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Parenthood motives, well-being and disclosure among men from couples ready to start treatment with intrauterine insemination using their own sperm or donor sperm

(2012) HUMAN REPRODUCTION. 27(1). p.159-166
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Abstract
BACKGROUND As pregnancy and childbirth have long been considered women's issues and male infertility has long been surrounded by taboo, limited research has focused on the experience of infertile men. The purpose of this study was to compare male motives for parenthood, male well-being and disclosure patterns concerning the method of conception among men from couples starting treatment with IUI using their own sperm (autologous sperm recipient, ASR) or donor sperm (donor sperm recipient, DSR). METHODS This prospective study included 46 DSR- and 151 ASR-couples. Self-report questionnaires assessing parenthood motives, well-being and disclosure patterns concerning the method of conception were administered to both men and women prior to treatment. Unpaired T-tests and Fisher's exact tests were used to test for significant differences. RESULTS When compared with ASR-men, DSR-men expect more positive effects from parenthood on relationships and feelings of fulfilment, and report less negative effects of infertility on sexuality, but a lower self-image and more guilt. DSR-men plan to disclose the method of conception less frequently and have so far disclosed to a lesser degree than ASR-men. CONCLUSIONS DSR-men feel differently about parenthood and infertility compared with ASR-men, and their higher expectations combined with lower self-esteem need (more) attention during counselling.
Keywords
artificial insemination, donor insemination, well-being disclosure, parenthood

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MLA
Indekeu, A, T D’Hooghe, Petra De Sutter, et al. “Parenthood Motives, Well-being and Disclosure Among Men from Couples Ready to Start Treatment with Intrauterine Insemination Using Their Own Sperm or Donor Sperm.” HUMAN REPRODUCTION 27.1 (2012): 159–166. Print.
APA
Indekeu, A., D’Hooghe, T., De Sutter, P., Demyttenaere, K., Vanderschueren, D., Vanderschot, B., Welkenhuysen, M., et al. (2012). Parenthood motives, well-being and disclosure among men from couples ready to start treatment with intrauterine insemination using their own sperm or donor sperm. HUMAN REPRODUCTION, 27(1), 159–166.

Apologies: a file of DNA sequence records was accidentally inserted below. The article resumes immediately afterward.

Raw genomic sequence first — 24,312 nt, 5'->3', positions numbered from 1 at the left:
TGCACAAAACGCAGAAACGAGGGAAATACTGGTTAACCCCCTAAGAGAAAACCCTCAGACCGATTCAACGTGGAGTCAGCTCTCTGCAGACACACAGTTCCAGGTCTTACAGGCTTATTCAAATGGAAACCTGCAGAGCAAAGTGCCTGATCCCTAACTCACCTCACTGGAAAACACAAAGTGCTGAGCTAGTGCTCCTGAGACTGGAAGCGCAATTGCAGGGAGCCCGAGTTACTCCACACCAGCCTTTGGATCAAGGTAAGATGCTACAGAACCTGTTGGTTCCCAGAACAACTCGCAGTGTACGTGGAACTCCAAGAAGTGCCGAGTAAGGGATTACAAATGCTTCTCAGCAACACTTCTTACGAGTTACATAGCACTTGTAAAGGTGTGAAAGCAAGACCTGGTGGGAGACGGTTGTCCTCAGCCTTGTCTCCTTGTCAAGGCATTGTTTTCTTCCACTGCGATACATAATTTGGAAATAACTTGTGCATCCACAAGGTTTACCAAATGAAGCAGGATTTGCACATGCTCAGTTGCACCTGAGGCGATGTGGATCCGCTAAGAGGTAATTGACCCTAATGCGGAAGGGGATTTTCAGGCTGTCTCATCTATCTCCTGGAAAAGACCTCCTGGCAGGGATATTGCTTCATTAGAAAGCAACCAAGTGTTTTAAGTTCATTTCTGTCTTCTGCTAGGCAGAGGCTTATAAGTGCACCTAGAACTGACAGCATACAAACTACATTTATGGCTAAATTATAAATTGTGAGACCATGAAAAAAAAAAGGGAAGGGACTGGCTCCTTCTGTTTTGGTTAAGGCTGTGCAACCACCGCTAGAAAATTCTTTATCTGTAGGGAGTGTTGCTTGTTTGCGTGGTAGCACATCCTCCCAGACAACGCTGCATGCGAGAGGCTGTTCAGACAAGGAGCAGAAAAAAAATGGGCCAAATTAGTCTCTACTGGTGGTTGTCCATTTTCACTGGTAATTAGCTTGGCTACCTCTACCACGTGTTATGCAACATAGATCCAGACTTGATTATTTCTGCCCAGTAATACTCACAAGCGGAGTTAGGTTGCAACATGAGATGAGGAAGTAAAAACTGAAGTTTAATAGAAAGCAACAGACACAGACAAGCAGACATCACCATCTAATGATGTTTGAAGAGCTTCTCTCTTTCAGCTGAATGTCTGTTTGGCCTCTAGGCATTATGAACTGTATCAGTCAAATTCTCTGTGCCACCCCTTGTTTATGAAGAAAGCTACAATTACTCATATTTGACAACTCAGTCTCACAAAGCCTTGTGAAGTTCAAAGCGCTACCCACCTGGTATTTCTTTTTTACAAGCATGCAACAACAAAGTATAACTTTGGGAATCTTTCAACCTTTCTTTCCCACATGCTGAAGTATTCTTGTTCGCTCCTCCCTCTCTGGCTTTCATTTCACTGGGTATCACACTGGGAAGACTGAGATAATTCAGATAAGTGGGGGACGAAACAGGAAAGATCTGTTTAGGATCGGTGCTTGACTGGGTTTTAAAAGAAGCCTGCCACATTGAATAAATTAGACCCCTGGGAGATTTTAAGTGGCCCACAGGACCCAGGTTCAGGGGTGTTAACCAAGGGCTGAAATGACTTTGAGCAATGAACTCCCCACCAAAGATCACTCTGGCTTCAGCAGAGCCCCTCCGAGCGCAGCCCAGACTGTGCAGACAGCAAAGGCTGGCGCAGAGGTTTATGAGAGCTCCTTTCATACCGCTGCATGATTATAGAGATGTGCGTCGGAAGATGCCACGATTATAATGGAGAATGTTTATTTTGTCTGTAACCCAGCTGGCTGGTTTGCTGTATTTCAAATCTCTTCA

Chicago author-date
Indekeu, A, T D’Hooghe, Petra De Sutter, K Demyttenaere, D Vanderschueren, B Vanderschot, M Welkenhuysen, P Rober, and H Colpin. 2012. “Parenthood Motives, Well-being and Disclosure Among Men from Couples Ready to Start Treatment with Intrauterine Insemination Using Their Own Sperm or Donor Sperm.” Human Reproduction 27 (1): 159–166.
Chicago author-date (all authors)
Indekeu, A, T D’Hooghe, Petra De Sutter, K Demyttenaere, D Vanderschueren, B Vanderschot, M Welkenhuysen, P Rober, and H Colpin. 2012. “Parenthood Motives, Well-being and Disclosure Among Men from Couples Ready to Start Treatment with Intrauterine Insemination Using Their Own Sperm or Donor Sperm.” Human Reproduction 27 (1): 159–166.
Vancouver
1.
Indekeu A, D’Hooghe T, De Sutter P, Demyttenaere K, Vanderschueren D, Vanderschot B, et al. Parenthood motives, well-being and disclosure among men from couples ready to start treatment with intrauterine insemination using their own sperm or donor sperm. HUMAN REPRODUCTION. 2012;27(1):159–66.
IEEE
[1]
A. Indekeu et al., “Parenthood motives, well-being and disclosure among men from couples ready to start treatment with intrauterine insemination using their own sperm or donor sperm,” HUMAN REPRODUCTION, vol. 27, no. 1, pp. 159–166, 2012.
@article{1978529,
  abstract     = {BACKGROUND As pregnancy and childbirth have long been considered women's issues and male infertility has long been surrounded by taboo, limited research has focused on the experience of infertile men. The purpose of this study was to compare male motives for parenthood, male well-being and disclosure patterns concerning the method of conception among men from couples starting treatment with IUI using their own sperm (autologous sperm recipient, ASR) or donor sperm (donor sperm recipient, DSR).
METHODS This prospective study included 46 DSR- and 151 ASR-couples. Self-report questionnaires assessing parenthood motives, well-being and disclosure patterns concerning the method of conception were administered to both men and women prior to treatment. Unpaired T-tests and Fisher's exact tests were used to test for significant differences.
RESULTS When compared with ASR-men, DSR-men expect more positive effects from parenthood on relationships and feelings of fulfilment, and report less negative effects of infertility on sexuality, but a lower self-image and more guilt. DSR-men plan to disclose the method of conception less frequently and have so far disclosed to a lesser degree than ASR-men.
CONCLUSIONS DSR-men feel differently about parenthood and infertility compared with ASR-men, and their higher expectations combined with lower self-esteem need (more) attention during counselling.},
  author       = {Indekeu, A and D'Hooghe, T and De Sutter, Petra and Demyttenaere, K and Vanderschueren, D and Vanderschot, B and Welkenhuysen, M and Rober, P and Colpin, H},
  issn         = {0268-1161},
  journal      = {HUMAN REPRODUCTION},
  keywords     = {artificial insemination,donor insemination,well-being disclosure,parenthood},
  language     = {eng},
  number       = {1},
  pages        = {159--166},
  title        = {Parenthood motives, well-being and disclosure among men from couples ready to start treatment with intrauterine insemination using their own sperm or donor sperm},
  url          = {http://dx.doi.org/10.1093/humrep/der366},
  volume       = {27},
  year         = {2012},
}

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